"We're seeing a lot less of that type of activity here than we expected," said Melissa Anelli, editorial director for [color=#000066][/color], an Internet site for Potter devotees that chronicles just about every event even remotely tied to the release.

"By this time with the last book, news had started to leak out," Ms. Anelli said, referring to the release of "Harry Potter and the Order of the Phoenix" in 2003. "There were a lot of plot spoilers and other information published. This time it's been very quiet."

Some of the ruckus last time came from the early release of copies by retail outlets. In 2003, an Osco drugstore in an Indianapolis suburb and a health-food store in Brooklyn put copies of the last Harry Potter book on display a few days early. Two copies ordered from were also delivered to customers in Indiana by the Postal Service before the scheduled Saturday release date.

Scholastic says that those who have breached security in the past are paying a price this time. "Some of the stores or retailers that broke the on-sale date last time will get books only after the on-sale date" this year, Ms. Marcus said, although she declined to provide further details about just which outlets had been affected.

Scholastic has closely policed other aspects of the publication. Ms. Marcus said that last winter a company executive who oversees manufacturing toured a printing plant that eventually would be used to print the new Harry Potter book. On the tour, she said, the executive became concerned when he noticed that pages of other books that had been cast aside because of printing errors were not being shredded finely enough to prevent someone from piecing a page back together. The printing company, which she refused to identify, quickly assured Scholastic that it would improve its shredding capability, she said.

Still, Scholastic cannot keep Barnes & Noble and Amazon from drawing unwanted attention to the distribution efforts. On Monday, is to invite reporters and photographers into its distribution center in Fernley, Nev., to let them see its packing and shipping operations. Barnes & Noble invited photographers into its northeast distribution center last month for a similar photo opportunity.

"Of course we'd rather they didn't do that," Ms. Marcus said last week. "It's really not the story. We'd rather it be about what a fabulous reading experience this is, and the fact that J. K. Rowling is turning so many kids on to reading."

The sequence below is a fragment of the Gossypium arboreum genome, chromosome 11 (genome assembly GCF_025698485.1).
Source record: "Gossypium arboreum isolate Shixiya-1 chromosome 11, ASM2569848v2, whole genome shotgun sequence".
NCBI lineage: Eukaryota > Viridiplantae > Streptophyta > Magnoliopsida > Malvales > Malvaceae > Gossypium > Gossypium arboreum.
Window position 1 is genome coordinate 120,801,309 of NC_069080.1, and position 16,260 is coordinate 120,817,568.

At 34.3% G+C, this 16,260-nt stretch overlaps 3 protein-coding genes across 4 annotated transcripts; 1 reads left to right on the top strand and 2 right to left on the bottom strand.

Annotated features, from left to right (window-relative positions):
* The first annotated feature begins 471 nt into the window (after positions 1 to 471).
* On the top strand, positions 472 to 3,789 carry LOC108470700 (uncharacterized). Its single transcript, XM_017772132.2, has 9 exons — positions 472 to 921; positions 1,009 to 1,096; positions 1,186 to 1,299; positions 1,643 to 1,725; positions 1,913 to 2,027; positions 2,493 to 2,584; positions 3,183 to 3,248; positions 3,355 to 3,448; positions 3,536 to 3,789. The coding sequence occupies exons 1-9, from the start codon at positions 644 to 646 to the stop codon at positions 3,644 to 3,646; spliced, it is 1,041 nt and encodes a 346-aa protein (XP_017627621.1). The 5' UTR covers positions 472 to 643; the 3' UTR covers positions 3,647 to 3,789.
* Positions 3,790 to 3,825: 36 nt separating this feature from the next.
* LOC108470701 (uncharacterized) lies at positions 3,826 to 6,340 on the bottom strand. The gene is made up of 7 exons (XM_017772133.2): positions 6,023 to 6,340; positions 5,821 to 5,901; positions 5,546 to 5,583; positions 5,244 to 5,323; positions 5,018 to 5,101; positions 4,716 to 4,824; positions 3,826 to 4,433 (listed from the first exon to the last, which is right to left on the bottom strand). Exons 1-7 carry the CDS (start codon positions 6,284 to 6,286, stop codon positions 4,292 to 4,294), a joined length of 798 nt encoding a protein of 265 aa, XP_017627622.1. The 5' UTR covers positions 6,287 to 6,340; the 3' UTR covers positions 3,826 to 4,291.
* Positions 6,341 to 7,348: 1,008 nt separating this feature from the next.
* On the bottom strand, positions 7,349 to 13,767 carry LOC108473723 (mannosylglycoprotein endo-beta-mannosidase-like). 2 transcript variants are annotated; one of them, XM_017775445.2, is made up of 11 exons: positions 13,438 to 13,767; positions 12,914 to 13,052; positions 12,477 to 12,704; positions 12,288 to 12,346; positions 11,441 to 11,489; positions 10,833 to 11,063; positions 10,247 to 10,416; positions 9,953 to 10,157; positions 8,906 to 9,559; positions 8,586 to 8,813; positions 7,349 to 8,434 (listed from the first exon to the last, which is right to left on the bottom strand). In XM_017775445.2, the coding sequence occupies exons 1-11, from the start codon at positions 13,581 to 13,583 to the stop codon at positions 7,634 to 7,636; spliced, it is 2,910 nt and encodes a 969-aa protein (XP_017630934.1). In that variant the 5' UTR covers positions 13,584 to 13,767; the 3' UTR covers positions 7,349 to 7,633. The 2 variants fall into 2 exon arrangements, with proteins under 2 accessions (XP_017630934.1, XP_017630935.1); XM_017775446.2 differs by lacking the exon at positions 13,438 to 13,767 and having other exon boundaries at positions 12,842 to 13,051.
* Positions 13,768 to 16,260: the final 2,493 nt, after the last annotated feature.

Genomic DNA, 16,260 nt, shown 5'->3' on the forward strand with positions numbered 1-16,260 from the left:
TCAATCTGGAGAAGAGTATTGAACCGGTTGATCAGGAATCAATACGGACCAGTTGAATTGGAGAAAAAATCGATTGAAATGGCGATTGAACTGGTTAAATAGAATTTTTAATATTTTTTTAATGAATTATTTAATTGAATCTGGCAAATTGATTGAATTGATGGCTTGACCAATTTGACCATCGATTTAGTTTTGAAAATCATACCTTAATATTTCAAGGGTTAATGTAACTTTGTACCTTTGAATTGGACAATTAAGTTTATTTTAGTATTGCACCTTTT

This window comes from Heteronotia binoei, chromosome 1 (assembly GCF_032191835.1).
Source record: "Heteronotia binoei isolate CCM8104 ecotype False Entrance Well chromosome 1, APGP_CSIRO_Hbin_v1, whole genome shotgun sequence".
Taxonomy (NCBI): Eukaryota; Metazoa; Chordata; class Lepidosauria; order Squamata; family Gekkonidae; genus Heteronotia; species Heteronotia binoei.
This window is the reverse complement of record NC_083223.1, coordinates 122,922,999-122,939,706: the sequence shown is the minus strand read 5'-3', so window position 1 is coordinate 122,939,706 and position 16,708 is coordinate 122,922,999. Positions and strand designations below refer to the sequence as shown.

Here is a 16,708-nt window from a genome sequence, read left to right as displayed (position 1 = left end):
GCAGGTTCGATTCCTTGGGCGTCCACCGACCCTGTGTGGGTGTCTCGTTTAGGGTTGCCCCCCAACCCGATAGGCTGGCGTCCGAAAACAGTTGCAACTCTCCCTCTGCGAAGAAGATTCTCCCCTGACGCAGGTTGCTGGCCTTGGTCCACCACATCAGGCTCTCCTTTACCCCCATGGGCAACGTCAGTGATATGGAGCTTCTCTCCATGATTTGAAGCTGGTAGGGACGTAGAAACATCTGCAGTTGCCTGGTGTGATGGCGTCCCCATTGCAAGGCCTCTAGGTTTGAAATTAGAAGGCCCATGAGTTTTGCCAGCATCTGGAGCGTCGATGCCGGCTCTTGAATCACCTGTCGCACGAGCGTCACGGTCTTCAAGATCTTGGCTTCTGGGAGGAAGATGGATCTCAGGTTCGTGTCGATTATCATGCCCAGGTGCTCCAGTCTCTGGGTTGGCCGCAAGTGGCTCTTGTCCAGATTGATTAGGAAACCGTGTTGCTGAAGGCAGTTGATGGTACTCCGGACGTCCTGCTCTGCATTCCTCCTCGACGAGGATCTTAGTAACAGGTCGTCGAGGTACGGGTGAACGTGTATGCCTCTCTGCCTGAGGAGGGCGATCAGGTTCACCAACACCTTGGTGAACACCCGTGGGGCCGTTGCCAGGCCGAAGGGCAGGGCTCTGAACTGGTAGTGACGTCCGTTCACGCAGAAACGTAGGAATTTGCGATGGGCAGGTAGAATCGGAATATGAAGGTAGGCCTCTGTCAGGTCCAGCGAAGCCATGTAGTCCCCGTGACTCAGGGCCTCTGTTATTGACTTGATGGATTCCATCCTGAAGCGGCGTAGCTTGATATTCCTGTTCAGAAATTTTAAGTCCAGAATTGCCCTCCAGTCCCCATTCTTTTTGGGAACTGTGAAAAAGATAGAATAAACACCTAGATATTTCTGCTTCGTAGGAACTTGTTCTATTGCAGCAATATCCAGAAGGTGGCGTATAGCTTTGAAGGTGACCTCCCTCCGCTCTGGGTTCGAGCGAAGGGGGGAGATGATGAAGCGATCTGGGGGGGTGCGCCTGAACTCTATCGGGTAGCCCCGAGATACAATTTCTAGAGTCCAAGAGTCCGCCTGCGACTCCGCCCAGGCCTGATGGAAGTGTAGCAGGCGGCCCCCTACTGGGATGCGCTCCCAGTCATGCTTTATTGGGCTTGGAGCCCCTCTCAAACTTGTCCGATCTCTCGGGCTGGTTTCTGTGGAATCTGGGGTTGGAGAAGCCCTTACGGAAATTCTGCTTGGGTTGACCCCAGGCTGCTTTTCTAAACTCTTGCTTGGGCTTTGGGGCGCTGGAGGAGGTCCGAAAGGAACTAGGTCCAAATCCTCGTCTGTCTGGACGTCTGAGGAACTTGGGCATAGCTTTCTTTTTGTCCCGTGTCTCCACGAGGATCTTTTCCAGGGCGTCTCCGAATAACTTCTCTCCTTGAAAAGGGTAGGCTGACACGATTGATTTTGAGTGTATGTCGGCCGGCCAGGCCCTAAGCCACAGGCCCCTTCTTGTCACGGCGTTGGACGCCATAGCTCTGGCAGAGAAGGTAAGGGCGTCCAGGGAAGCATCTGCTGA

Sometimes the companies want both their security and the publicity. Barnes & Noble, for example, trumpeted its photo opportunity and the location of its warehouse in a press release issued through wire services and posted on the company's Web site. But officials also declined to discuss other security arrangements and asked reporters not to reveal the warehouse's whereabouts.

Scholastic sometimes makes security the story as well. In 2003, it sued The Daily News, of New York, for copyright infringement after the newspaper published a preview of the last book in the series, including a display of two pages of its text, before the official release date. The lawsuit asked for $100 million in damages, but it was settled and dismissed within three months, before The News even filed a formal reply to the complaint. Neither side will disclose the terms of the settlement.

Scholastic's bark might be worse than its bite in other ways too. A spokeswoman for Albertson's, the grocery and drugstore company that owns Osco, said the chain would be carrying the book for sale on its first day and had not been denied copies by Scholastic despite the early release in Indiana in 2003. Carlos Aguila, the owner of Karrot, the Brooklyn health-food store that sold the book early two years ago, said he had not planned to carry the Harry Potter books at all this time around. The Postal Service and Amazon are still involved, of course, despite the early delivery of copies last time.

And in some ways, the security efforts might be helped by the publicity. With all eyes looking for a copy, it is harder for anyone to sneak one away from a warehouse or store.